I have an intense, emotionally rocky relationship with Barbra Streisand. It’s complicated, because we’ve never met. But I can think of few artists who have delighted me — or pissed me off — more.
Since I’m currently hung up on her, I’m going to behave as though we’re in couples counseling, and start with what I love about Barbra.
A friend recently commented on the sheer joy of singing, and yes, that’s just it — even on recordings, in Barbra’s first few albums, you get the feeling that she can’t wait to share her talent with you. And of course, there’s a lot to share — the ease and power of her upper-register in particular is simply mind-blowing.
In those early years, the same combination of pleasure and fearlessness characterized her interpretive choices, which are bold, defiantly unconventional, and at least occasionally brilliant. I can think of many examples, including one of her signature numbers, “My Man,” which she reinvented on her own terms to a degree that it’s now startling to hear Fanny Brice’s original performance — it’s almost unrecognizable as the same song.
But my favorite Barbra number is “He Touched Me,” a sweet ballad from a flop musical called Drat! The Cat! that the diva turns into a miniature three-act play.
She starts by treating the intro (Act I) almost as a recitative, barely acknowledging the song’s rhythm as she takes on a conversational tone in her signature Brooklyn persona. In the middle section (Act II) it’s more sung out, though she still holds something in reserve, keeping the voice pretty much mezzo-forte… because Barbra’s saving it for Act III, naturally . The coda is a thrilling, soaring expression of fulfillment.
Elliott Gould, Barbra’s then-husband, performed the song originally in Drat! The Cat!, making something quite charming of it. But Barbra made it unforgettable.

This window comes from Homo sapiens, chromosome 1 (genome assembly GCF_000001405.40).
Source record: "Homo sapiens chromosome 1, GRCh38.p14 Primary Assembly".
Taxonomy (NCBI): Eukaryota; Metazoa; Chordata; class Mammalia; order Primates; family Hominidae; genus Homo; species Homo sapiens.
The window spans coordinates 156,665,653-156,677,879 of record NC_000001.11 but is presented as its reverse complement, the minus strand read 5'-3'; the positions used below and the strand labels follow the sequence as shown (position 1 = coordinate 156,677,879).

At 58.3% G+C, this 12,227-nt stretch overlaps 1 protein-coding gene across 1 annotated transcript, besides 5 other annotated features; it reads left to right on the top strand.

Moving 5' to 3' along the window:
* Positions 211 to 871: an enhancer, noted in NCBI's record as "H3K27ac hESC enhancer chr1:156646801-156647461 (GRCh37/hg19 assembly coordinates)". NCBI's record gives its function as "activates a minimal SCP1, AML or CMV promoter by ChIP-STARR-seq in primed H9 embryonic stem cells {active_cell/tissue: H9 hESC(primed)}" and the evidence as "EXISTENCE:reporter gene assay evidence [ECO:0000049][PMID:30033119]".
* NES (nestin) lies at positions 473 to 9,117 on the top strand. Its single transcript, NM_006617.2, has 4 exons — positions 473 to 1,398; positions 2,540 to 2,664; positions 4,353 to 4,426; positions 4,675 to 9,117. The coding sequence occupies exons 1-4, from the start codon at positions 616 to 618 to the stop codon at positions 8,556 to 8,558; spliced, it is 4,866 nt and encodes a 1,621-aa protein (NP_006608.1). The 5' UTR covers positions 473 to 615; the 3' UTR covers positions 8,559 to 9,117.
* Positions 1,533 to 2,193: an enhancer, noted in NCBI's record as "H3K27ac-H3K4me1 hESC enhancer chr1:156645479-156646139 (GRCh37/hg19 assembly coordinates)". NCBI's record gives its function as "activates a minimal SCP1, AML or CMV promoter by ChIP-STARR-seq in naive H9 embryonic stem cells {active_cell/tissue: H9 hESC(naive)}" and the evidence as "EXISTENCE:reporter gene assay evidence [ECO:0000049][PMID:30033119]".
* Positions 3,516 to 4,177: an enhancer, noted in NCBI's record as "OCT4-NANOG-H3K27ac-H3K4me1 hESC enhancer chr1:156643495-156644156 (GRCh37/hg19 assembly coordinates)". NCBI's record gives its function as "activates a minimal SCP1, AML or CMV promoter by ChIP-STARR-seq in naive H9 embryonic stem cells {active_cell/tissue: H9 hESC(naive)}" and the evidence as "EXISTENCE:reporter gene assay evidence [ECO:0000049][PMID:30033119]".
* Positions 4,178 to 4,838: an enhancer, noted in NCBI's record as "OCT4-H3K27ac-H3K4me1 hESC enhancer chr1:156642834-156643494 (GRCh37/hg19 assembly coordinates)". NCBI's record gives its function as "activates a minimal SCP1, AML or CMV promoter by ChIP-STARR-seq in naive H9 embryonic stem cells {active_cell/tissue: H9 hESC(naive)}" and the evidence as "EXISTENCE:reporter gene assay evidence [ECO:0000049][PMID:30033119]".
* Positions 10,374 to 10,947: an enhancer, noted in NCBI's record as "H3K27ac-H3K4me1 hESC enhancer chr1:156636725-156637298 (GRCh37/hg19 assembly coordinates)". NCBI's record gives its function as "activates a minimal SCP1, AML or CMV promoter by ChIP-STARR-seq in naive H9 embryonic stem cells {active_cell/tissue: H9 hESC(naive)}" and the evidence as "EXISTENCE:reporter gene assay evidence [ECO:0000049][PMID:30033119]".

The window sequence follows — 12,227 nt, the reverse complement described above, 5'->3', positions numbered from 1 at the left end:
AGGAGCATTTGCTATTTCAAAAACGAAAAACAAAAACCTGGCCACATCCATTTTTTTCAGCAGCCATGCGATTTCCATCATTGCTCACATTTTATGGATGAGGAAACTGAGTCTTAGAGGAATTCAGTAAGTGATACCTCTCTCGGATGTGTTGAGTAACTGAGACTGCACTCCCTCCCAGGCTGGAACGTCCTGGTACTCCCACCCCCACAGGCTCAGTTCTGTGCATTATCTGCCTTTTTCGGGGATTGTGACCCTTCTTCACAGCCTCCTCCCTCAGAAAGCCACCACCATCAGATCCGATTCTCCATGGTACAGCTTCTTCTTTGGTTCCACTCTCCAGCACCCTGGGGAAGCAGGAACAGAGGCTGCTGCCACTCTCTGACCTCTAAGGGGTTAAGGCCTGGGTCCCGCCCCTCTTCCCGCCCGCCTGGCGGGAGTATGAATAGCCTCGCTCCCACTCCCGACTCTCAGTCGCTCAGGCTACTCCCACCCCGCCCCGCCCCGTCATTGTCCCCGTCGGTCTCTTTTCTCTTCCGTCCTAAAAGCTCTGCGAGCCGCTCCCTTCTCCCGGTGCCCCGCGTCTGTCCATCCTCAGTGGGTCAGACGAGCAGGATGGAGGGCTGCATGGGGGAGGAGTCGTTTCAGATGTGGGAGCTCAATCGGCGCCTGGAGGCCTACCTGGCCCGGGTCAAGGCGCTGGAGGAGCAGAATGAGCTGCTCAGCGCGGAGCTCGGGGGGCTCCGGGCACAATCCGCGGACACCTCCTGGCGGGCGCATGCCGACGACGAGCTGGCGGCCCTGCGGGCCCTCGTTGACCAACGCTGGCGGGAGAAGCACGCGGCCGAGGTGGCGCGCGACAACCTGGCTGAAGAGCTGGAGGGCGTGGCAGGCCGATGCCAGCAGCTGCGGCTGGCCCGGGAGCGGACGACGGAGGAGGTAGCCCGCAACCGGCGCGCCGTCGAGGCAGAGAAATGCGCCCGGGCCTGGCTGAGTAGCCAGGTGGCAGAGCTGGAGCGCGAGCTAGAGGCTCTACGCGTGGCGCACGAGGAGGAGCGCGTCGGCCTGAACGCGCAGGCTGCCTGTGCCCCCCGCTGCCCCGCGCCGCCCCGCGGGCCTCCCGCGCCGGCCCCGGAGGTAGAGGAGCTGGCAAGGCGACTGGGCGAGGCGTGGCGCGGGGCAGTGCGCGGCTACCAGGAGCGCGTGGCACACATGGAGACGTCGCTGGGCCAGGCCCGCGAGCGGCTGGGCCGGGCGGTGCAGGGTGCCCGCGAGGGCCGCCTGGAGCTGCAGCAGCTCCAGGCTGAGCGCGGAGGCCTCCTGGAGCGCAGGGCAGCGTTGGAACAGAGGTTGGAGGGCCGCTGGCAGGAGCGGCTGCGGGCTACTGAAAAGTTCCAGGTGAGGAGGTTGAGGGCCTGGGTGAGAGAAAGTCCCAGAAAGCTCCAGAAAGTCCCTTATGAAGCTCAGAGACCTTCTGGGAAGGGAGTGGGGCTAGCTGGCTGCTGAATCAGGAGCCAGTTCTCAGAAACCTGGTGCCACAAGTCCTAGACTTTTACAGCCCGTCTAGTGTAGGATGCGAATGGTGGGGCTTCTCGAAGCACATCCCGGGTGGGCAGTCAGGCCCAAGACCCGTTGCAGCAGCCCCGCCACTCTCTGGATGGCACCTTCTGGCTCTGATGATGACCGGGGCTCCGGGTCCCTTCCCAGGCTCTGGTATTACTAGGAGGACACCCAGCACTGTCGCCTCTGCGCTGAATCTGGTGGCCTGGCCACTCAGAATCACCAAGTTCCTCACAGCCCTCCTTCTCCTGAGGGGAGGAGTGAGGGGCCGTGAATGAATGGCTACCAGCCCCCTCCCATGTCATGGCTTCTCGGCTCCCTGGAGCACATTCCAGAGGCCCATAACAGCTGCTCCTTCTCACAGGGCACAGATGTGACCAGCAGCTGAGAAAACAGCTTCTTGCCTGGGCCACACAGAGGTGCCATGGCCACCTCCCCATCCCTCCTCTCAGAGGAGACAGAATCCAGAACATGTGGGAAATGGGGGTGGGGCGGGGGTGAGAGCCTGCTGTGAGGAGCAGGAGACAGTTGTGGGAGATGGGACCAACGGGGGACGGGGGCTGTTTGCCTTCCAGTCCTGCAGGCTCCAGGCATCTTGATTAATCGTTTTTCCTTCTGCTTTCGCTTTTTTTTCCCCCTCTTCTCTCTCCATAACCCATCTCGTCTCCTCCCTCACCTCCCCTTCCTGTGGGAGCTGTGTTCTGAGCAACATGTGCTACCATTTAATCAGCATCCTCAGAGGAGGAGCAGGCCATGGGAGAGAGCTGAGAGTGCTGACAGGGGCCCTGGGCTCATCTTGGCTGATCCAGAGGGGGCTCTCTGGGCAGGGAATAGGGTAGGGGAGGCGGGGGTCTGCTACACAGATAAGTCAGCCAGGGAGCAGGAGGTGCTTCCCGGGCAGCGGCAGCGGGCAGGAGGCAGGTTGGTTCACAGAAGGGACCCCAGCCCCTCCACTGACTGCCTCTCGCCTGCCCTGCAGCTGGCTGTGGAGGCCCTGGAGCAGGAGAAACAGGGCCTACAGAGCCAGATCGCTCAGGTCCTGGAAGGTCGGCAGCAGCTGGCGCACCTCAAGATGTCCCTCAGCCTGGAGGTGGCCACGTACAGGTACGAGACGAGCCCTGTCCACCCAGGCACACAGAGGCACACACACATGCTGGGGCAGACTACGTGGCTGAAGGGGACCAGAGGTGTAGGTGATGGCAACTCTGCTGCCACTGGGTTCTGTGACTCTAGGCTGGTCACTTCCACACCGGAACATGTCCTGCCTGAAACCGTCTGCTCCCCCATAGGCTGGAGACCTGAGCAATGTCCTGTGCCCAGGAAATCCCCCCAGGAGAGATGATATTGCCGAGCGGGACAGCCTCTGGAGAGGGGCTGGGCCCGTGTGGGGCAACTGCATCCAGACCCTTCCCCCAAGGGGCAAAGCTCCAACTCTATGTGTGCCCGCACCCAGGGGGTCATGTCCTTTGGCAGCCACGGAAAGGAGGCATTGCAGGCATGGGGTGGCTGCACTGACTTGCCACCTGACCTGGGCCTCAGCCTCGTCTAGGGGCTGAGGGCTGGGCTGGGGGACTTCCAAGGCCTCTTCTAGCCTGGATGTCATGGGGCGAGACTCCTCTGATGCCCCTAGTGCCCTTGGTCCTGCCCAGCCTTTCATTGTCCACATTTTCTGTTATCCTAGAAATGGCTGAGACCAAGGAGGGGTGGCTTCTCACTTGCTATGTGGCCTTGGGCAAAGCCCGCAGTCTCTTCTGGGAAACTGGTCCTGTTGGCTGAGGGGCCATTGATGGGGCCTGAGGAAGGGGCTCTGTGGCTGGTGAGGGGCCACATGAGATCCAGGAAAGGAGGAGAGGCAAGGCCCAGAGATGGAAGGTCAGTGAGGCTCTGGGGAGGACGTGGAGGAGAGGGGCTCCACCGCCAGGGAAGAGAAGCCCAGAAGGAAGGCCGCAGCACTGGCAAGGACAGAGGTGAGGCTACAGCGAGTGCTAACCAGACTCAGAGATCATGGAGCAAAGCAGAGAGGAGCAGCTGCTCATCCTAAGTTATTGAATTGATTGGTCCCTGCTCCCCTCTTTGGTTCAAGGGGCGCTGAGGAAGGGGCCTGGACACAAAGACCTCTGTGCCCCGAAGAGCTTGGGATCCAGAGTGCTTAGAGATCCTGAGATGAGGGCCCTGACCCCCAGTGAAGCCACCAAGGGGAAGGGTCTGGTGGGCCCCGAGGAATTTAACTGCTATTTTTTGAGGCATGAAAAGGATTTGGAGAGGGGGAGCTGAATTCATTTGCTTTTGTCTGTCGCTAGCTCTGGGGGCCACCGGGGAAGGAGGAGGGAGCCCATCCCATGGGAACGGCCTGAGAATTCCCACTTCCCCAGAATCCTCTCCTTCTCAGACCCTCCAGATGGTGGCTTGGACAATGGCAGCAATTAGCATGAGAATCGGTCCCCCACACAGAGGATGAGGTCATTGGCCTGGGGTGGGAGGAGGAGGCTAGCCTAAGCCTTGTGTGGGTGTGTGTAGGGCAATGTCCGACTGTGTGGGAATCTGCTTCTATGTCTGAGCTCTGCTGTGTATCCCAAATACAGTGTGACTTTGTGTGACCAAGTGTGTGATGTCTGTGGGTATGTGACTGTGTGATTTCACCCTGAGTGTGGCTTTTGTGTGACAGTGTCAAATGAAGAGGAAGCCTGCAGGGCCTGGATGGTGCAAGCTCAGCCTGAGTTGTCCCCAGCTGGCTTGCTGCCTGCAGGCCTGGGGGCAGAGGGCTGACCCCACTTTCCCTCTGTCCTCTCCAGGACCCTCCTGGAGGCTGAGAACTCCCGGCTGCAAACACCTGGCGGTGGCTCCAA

That Barbra — the Barbra I loved — disappeared only a few years later. I tend to think of Stoney End (1971), her first hard-core excursion into contemporary pop, as the end for me, too — but frankly, I didn’t much like either The Christmas Album or What About Today?, which preceded it. These showed a more processed, studio-bound Barbra Streisand — one who, as she never used to do, played it safe.
What did remain were her faults. Her taste, never reliable, only got worse; her lack of self-awareness and a certain humorlessness became even more glaring. This could be unintentially hilarious. Barbra’s meticulously curated Just for the Record CD collection is case study of narcissism — analyzing it could keep a therapist in business for years. High on my list of iconic moments of unconscious camp are the dinner party scene in Prince of Tides, and nearly all of Yentl.
Decades have now gone by. My only live Barbra exposure (in 1994, part of what was her first concert tour in almost 30 years, and marketed as though it would be her last) confirmed my feelings that the voice was still in fine shape, but the daring that I loved was gone. I felt similarly about the later recordings.
And now there’s another album, about to come out — Encores, a series of duets (and one trio) that pair Barbra with unlikely collaborators, including Alec Baldwin and Melissa McCarthy.
A couple of tracks have been released early, and they’re not promising. For one thing, Encores appears to continue the unwelcome innovation that started, I think, with The Broadway Album — embedding songs within tiny scene-lets, giving Barbra the opportunity to play a character in each.
This gimmick mercilessly underscores the self-awareness problem. “At the Ballet”? Really?? With all the vamping material in place, we’re left to ponder that moment, two decades ago, when Barbra was a promising 55-year-old ballerina whose daddy crushed her dreams.
It’s also inevitable that the now 74-year-old voice is diminished, but honestly I don’t think that’s the problem. It’s still a formidable instrument — huskier than in the old days — but still attractive, responsive, and (most of the time) distinctly Barbra. It’s more an issue of how and what she sings.
Nonetheless, I’ve already pre-ordered Encore, and on some level I live in hope. Maybe something in it will be wonderful? Like many participants in problem relationships, I keep hoping, irrationally, to relive the glorious moments.